The voices of regular people that Nobel laureate Svetlana Alexievich records in her Secondhand time: The last of the Soviets reveal post-soviet countries which in the 1990s is yearning for meaning. When the USSR collapsed their world, and million of others’ shattered, Communism gave way to capitalism, and the Soviet citizens plunged it into existential crisis. Quickly, euphoria gave way to despair.
The implosion hit hard millions of men and women in their 30s and 40s -- though still economically active, they found they could not handle the new order they were taught to despise. They could not understand the enormous economic, social, and political changes that embraced the now-independent Soviet republics -- it was too much to take in. They missed it and got lost in the transition.
Fiqan Imanov knows it well, he is one of them. The 66 year old is originally from Shikhli, a village south of the disputed Nagorno-Karabakh region which he fled following the war that ravaged the Azerbaijan’s region in the dying years of the Soviet Union. After graduating from the National Economic Institute (now Azerbaijan’s State Economic University) in Baku in 1974, he completed the compulsory military service and in 1976 returned to his village to work as an accountant and an economist. When he turned 30 he was appointed chairman of the kolkhoz, collective farm, New Life -- a huge responsibility for a man his age.
"I still remember the day I was elected. It was in February 28th, 1981,” he recalls. “I was chief accountant in the trade union and I was sitting in my room. The assistant of the region’s secretary [of the Communist Party] came and asked me to go to their office. I did not know the reason, I was worried. When I entered the office all bureau members were in the room. "Is he this person?" asked the newly-appointed partly secretary. He looked at his papers and told me: “I was advised to choose you as the chairman of the collective farm." I was very surprised.''
That day is engraved in his mind, 36 years on.
"I was young and motivated. I wanted to move further, to achieve a high position. However, the collective farm was a completely new for me."
The collective farm’s productivity was lagging behind, it needed a new manager to improve it, and Imanov did his best to be that manager - he pushed for reforms, reaching the set goals, he says. He held the position for nine years, until 1989.
"You understand how complicated agriculture is once you start working, you don't know what to expect when your work depends so much on nature. It happened that in the result of the natural disaster the farm could lose the products. From a human perspective, I was always surrounded by people, I was help either at work or in the personal life.”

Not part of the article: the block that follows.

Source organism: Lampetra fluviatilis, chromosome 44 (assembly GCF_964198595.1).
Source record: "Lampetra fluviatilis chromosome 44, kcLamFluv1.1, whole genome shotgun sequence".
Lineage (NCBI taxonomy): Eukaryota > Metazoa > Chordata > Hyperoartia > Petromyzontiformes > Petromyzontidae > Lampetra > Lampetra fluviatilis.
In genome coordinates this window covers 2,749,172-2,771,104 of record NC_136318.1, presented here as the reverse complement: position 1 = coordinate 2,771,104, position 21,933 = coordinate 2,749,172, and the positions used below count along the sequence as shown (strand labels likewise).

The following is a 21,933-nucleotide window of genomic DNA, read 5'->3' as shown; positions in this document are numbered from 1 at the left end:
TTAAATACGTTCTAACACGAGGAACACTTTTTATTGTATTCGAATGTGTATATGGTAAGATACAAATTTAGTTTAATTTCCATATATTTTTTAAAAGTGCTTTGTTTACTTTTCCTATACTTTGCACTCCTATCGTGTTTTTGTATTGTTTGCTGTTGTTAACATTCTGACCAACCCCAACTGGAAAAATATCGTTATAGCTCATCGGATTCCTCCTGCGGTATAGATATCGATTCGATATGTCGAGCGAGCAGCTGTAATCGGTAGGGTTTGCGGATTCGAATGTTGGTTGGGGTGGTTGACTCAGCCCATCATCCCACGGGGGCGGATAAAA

The implosion of the Soviet Union hit the then Socialist Soviet Republic (SSR) of Azerbaijan, and the Karabakh war changed the life of thousands of people like Imanov. Being relocated from Shikhli village, Fizuli, mostly populated by azerbaijanis, as an IDP, he lost almost all his photos. He found the only one where in 1985 they celebrated the New Year.
"At that time the State Television (today AZTV) used to invite on New Year festivities all heads of collective farms, and I was among them," he remembers with smile.
After the Karabakh war, the government placed families of the IDPs in dormitories (common living places). Those dormitories used to belong to the factories and universities in Soviet times, but now most of them are settled by IDPs like Fiqan Imanov, who together with his family settled in one of the dorms of 9 store building that was belonged to the Industrial Pedagogy College, but currently is occupied by 200 IDP families. Each family has only one room and common shared kitchen and bathroom. After Imanov’s neighbour moved, he bought his room where now his son’s family live.
Imanov spent his formative and professional years abiding by an ideology whereby everyone worked towards the common good -- his life was full of certainties. Until they crumbled, leaving him with a sense of loss.
"In the 1990s I tried to work in different places, like institutions with some kind of Soviet traces. I used to work in a meat plant as a supervisor, then the manager changed and I saw the real face of capitalism. Everyone appointed to high positions was somehow his relatives. In Soviet times it was forbidden. I understood that this life is not for me. Everyone tried to destroy something. Nobody asked for any reports. I could not adapt to capitalism. There was no fear of the government nor responsibility. I have never seen such things before. Therefore, since 1997, I have been unemployed."
Imanov maintains that “back then” those who worked hard were rewarded.
“Nobody made you work more than you should. If you had a complaint, the managers would look through and resolve them. Nobody could regulate the prices as they wanted.”
For the time of working as a chairman of Kolkhoz, Imanov had a salary of 192 manat, 42 manat more than the average 150, and was entitled to an extra bonus of 1,500 - 2,000 manat at the end of the year if the farm’s targets were met.
“I have been living here for 25 years, and did not see anything from the government. We received a small amount of money (an IDP monthly allowance which is 20 manats per person) every month. We call it “bread money.” It does not meet even 1% of my family’s needs.”
He remains bitterly disillusioned.
“Independence is the dream of every nation. But despite the sufferings, it did not give me anything. On one hand you are happy, on the other, life is such a struggle, you don't benefit from this independence at all.”
Fiqan Imanov is very hopeless about his family’s future. On numerous occasions he was going to leave the country but did not dare to do it. He wants to be with the people he loves, and make enough money for his family, but under the current circumstances it does not seem possible for him.